Do Cars Approach Universal Un-Safety As They Get Older?

Illustration for article titled Do Cars Approach Universal Un-Safety As They Get Older?

This question starts with two cars I very much admire: Toyota's 1980s midengine MR2, and its 2000s MR2 successor.


Toyota UK recently did a comparison test between a 1988 MR2 and a 2006 MR2 Spyder. You can read all about it right here.

Fellow Jalopnik writer Patrick George pointed out that the '88 car runs from 0-60 in 8.2 seconds and the 2006 car is only barely faster at 8.0 seconds. I figured that, to be fair, the MR2 Spyder doesn't make you eat steering wheel in a crash.

But am I giving the wrong impression of safety about the Spyder?

I don't think that the 2000s MR2 is an especially safe car, at least not by the standards of 2014. The NHTSA never actually tested the car, but it did meet some kind of safety standard and (living) owners report few injuries in crashes.

All that being said, I have little doubt that any kind of direct collision would fuck you up all kinds.

So I come back to the question of the AW11 versus the Spyder in terms of safety. I know the Spyder is a safer car, but I don't think I would take my kid out for a long drive in one, were I to have an MR2, or a kid. At a certain point, if you know the car is going to ruin you in a crash, why not just go all out and go for a completely unsafe car?


I know a family with a '91 Civic. Two parents, two girls. For years now, the Civic has been retired from driving on the highway, only used for going around town. I know that part of that decision is that they don't want to stress and break the car, but I'm sure that the parents don't want to cart their kids around in that little sardine can of a car. This family is treating their relatively modern Honda like it's some '60s econobox. Like an old Beetle, or a 2CV. I know that the Civic is safer than those cars, but it's not so much safer that it gets to share the highway with gigantic SUVs and whatever else clogs the roads these days.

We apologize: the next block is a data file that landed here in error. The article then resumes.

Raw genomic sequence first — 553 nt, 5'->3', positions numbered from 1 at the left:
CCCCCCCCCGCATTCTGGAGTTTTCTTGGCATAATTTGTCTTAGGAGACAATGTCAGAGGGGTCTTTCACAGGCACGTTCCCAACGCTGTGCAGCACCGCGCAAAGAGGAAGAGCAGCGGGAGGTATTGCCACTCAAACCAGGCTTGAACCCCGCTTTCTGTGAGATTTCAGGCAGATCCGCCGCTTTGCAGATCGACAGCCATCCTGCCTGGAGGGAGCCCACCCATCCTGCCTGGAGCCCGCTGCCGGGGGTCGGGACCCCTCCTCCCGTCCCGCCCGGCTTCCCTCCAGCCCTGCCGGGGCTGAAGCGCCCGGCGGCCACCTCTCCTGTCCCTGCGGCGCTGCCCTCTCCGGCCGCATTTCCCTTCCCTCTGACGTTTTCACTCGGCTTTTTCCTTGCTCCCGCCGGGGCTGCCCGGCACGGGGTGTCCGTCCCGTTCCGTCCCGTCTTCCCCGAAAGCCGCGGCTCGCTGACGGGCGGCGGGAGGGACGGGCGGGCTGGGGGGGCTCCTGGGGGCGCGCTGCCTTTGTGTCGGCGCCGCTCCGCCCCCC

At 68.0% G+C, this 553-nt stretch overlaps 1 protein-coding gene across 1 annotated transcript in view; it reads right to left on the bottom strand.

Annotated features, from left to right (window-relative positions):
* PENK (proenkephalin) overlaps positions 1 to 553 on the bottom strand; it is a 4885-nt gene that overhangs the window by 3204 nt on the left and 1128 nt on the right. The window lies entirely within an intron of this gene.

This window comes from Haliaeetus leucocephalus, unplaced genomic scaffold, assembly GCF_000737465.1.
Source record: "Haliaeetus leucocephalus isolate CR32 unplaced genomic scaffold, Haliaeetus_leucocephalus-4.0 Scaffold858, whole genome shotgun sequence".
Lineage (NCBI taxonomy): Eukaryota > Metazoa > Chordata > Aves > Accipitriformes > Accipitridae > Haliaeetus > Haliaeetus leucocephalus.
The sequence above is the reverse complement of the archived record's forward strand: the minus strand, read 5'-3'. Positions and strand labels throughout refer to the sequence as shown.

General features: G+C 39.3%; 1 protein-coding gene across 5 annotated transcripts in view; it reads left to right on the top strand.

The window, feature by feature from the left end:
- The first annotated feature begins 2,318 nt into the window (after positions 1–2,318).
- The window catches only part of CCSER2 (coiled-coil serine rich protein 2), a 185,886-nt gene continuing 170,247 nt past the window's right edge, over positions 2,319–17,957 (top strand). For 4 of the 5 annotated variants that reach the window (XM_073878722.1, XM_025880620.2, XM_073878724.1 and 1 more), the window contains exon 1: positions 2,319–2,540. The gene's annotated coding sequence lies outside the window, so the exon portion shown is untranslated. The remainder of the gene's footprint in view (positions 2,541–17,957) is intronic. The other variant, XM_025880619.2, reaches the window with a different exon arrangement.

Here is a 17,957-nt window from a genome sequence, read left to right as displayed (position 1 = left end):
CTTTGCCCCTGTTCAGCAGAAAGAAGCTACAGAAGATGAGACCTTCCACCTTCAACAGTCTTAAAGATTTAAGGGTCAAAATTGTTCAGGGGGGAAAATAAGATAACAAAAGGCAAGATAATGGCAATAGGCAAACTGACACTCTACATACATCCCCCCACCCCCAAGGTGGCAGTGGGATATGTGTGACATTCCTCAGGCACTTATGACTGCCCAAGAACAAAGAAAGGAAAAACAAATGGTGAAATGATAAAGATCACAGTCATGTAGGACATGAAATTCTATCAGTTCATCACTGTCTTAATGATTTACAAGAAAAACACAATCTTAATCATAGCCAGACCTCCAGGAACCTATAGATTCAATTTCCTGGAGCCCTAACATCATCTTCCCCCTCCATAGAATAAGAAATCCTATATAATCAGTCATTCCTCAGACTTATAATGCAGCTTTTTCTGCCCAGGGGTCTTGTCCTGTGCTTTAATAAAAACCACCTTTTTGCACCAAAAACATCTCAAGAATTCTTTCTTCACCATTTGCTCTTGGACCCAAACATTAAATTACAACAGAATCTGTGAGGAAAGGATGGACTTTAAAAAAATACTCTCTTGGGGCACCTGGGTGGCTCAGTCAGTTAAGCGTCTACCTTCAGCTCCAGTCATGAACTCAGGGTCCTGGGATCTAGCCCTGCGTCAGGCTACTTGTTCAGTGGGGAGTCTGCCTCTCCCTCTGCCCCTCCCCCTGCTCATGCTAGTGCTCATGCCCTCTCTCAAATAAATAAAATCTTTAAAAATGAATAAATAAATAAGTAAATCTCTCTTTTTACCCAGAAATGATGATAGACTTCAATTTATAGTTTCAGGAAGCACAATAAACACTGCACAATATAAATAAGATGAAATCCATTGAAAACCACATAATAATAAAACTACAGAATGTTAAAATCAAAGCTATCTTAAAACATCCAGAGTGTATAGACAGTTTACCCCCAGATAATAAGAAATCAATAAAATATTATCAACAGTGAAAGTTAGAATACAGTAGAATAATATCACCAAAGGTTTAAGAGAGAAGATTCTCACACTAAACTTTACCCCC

At a certain point, do we stop noticing the difference between a zero-star crash rating and a one-star one? Do we really think of a tin can '49 Ford as being so much safer than an open-to-the-elements Model T? Do all cars approach a universal level of unsafety?


I'm not sure about this one. I know that people certainly think about how safe one old car is versus another, but I'm not entirely sure people act so differently with them. Do you treat relatively modern cars with thee same level of apprehension as real oldtimers? And what kind of restrictions do you put on the real classics you drive?

Photo Credit: Toyota UK


Ash78, voting early and often

My 13-month-old has never ridden in my 98, but my 4-y-o does all the time (mostly due to LATCH inconveniences, though). We never take my car on trips as a family, but that's more about limited space and having a manny tranny the wife can't drive. We take the wife's '01, which is still old by most people's standards. But more than anything, it's the fact that older cars have exponentially more to go wrong with them than newish ones. For us, it's not about passive safety (crashing) as it is about active (handling) and PRE-EMPTIVE safety...that is, not getting yourself stranded due to an electrical fault or a frayed coolant line or any of the other things you can't really predict, but will eventually happen.

But mark my words: if a crash happens and there are ANY injuries, you will always question if there was more you could have done — both as a driver and as a carbuyer. The only solution is not to drive. How about a nice game of chess?